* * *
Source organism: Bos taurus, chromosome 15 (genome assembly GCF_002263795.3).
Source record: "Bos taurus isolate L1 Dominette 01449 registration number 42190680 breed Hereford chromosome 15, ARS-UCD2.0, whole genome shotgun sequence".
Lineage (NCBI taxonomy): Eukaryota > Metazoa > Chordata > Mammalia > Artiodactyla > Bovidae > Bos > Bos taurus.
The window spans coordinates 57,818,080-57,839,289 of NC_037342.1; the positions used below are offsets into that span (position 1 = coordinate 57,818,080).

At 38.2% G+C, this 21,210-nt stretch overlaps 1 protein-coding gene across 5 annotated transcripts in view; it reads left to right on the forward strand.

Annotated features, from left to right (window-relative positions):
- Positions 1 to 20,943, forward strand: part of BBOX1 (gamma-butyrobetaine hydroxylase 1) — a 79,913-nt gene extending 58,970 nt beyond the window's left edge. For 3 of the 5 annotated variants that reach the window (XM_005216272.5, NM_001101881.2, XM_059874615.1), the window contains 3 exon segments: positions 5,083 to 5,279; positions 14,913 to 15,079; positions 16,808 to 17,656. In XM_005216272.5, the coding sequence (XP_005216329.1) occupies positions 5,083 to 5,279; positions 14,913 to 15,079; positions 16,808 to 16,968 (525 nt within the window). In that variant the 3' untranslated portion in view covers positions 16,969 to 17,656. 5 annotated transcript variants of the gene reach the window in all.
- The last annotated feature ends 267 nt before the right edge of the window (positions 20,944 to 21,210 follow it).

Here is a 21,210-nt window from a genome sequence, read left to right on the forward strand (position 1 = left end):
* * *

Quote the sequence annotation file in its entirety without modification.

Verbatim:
Source organism: Bos taurus, chromosome 15 (genome assembly GCF_002263795.3).
Source record: "Bos taurus isolate L1 Dominette 01449 registration number 42190680 breed Hereford chromosome 15, ARS-UCD2.0, whole genome shotgun sequence".
Lineage (NCBI taxonomy): Eukaryota > Metazoa > Chordata > Mammalia > Artiodactyla > Bovidae > Bos > Bos taurus.
The window spans coordinates 57,818,080-57,839,289 of NC_037342.1; the positions used below are offsets into that span (position 1 = coordinate 57,818,080).

At 38.2% G+C, this 21,210-nt stretch overlaps 1 protein-coding gene across 5 annotated transcripts in view; it reads left to right on the forward strand.

Annotated features, from left to right (window-relative positions):
- Positions 1 to 20,943, forward strand: part of BBOX1 (gamma-butyrobetaine hydroxylase 1) — a 79,913-nt gene extending 58,970 nt beyond the window's left edge. For 3 of the 5 annotated variants that reach the window (XM_005216272.5, NM_001101881.2, XM_059874615.1), the window contains 3 exon segments: positions 5,083 to 5,279; positions 14,913 to 15,079; positions 16,808 to 17,656. In XM_005216272.5, the coding sequence (XP_005216329.1) occupies positions 5,083 to 5,279; positions 14,913 to 15,079; positions 16,808 to 16,968 (525 nt within the window). In that variant the 3' untranslated portion in view covers positions 16,969 to 17,656. 5 annotated transcript variants of the gene reach the window in all.
- The last annotated feature ends 267 nt before the right edge of the window (positions 20,944 to 21,210 follow it).

Here is a 21,210-nt window from a genome sequence, read left to right on the forward strand (position 1 = left end):